Prevention of falls in the community

BMJ 2010; 340 doi: http://dx.doi.org/10.1136/bmj.c2244 (Published 11 May 2010) Cite this as: BMJ 2010;340:c2244
  1. Lindy Clemson, associate professor in ageing
  1. 1Faculty of Health Sciences, University of Sydney, Cumberland Campus, PO Box 170, Lidcombe, NSW 1825, Australia
  1. lindy.clemson{at}sydney.edu.au

    Is successful in trial settings, but translation into practice remains a challenge

    There is strong evidence for interventions to reduce the risk of falling in older age, but the uptake in practice has been remarkably slow and inconsistent.1 Recent meta-analyses and reviews of cost effectiveness show that the best investment for prevention is exercise of high dosage, which includes highly challenging balance training2; home safety for high risk groups3; and, on the basis of one trial, drug risk assessment and drug reviews.4 Better evidence is needed on how to package and deliver the different components of the interventions, in a way that is appropriate for different environments and health systems.1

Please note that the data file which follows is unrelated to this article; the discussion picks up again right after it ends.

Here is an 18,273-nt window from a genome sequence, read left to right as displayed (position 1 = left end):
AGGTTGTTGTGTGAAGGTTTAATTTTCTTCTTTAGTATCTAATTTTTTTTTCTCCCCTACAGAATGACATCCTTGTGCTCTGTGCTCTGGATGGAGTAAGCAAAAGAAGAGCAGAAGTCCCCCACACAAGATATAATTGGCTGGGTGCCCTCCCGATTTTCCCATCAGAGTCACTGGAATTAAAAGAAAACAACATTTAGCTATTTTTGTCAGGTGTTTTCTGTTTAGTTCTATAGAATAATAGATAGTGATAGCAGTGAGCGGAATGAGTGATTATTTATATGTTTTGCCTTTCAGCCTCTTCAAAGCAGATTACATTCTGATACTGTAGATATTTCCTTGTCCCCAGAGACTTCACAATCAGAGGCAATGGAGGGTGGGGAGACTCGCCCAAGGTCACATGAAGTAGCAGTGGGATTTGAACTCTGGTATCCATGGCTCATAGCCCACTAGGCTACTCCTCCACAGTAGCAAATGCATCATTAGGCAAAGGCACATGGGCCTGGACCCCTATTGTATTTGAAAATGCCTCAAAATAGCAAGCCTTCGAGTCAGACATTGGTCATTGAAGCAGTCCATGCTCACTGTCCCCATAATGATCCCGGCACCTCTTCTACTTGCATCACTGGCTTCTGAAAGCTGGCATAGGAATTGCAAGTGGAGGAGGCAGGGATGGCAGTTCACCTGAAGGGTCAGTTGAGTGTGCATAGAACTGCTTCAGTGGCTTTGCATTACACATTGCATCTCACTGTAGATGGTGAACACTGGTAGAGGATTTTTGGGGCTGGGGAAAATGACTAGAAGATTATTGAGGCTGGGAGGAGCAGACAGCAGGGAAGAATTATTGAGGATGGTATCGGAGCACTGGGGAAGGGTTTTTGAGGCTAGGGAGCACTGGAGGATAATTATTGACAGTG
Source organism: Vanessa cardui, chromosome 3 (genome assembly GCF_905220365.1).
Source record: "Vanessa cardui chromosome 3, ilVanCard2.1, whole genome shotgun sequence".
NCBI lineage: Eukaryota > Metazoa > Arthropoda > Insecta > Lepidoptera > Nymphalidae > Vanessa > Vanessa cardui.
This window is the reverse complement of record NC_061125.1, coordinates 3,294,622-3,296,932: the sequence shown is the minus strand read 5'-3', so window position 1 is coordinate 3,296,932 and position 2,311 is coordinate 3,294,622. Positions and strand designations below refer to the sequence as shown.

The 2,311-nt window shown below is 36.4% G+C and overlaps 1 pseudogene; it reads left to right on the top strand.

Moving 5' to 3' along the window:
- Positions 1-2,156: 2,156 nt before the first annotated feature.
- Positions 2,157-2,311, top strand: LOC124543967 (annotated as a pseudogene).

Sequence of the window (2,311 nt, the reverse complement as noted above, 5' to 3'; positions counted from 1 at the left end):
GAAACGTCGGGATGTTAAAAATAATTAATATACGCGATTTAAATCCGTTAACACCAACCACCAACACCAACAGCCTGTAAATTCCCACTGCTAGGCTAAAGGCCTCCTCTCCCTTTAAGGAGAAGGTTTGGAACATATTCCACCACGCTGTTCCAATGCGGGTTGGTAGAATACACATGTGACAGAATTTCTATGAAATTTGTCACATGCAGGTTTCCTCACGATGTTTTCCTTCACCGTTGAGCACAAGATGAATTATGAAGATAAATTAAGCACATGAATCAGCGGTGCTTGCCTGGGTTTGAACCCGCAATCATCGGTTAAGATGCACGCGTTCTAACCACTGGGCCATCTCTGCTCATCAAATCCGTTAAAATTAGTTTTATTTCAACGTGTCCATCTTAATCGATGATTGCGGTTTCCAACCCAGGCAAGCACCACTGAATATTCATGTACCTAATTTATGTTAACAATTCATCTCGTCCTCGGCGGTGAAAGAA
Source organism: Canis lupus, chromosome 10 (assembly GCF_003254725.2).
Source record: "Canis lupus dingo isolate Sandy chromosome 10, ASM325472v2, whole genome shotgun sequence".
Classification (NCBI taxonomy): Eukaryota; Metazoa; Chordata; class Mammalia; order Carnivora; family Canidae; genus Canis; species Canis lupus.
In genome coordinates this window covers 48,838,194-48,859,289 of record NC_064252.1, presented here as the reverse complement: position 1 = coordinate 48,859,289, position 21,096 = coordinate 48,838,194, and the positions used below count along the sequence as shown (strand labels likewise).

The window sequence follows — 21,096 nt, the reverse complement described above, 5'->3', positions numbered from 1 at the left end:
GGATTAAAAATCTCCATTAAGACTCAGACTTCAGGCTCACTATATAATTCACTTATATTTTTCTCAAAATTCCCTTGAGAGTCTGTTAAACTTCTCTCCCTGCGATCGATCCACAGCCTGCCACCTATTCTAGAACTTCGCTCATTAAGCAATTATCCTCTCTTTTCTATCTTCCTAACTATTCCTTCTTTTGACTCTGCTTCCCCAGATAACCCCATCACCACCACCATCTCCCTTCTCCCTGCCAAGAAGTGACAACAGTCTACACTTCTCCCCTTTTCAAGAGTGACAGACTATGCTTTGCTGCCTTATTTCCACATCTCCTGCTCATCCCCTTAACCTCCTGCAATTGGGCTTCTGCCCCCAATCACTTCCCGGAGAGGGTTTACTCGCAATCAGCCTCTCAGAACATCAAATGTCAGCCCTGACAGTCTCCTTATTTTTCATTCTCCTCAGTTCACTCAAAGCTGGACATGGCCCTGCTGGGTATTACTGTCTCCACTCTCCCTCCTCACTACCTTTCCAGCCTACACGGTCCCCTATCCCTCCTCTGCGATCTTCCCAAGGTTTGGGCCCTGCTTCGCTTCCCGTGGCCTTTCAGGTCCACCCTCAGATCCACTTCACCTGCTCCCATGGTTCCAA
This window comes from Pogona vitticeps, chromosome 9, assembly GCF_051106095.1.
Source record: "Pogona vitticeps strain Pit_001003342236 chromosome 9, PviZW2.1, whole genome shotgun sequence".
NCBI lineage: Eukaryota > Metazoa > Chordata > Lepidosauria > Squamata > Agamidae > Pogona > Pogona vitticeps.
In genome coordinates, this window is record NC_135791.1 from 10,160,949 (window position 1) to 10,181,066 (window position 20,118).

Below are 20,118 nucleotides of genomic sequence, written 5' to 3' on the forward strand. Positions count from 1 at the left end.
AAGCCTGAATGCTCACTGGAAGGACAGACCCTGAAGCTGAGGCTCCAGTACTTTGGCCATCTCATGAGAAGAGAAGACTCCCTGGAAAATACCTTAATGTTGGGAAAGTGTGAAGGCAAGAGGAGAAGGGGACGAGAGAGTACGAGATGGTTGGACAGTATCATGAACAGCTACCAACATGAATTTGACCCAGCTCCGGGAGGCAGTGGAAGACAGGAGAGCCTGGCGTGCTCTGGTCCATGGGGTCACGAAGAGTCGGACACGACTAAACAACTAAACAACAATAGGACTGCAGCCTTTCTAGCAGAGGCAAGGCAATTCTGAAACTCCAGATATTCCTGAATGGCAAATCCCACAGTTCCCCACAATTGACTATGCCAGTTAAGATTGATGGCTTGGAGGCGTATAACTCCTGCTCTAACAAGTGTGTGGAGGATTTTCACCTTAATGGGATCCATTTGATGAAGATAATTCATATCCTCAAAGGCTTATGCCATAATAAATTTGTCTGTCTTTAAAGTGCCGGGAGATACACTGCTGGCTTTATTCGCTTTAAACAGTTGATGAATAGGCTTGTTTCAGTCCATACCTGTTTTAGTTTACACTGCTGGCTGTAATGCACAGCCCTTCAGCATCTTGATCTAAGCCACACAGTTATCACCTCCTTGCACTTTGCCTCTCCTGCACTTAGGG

In the linked randomised trial (doi:10.1136/bmj.c2102), Logan and colleagues assess whether a community falls prevention service can reduce falls in older people.5 They found that a multifaceted falls prevention programme significantly reduced the rate of falls over 12 months (rate ratio 0.45, 95% confidence interval 0.35 to 0.58) in people who call an emergency ambulance after a fall …

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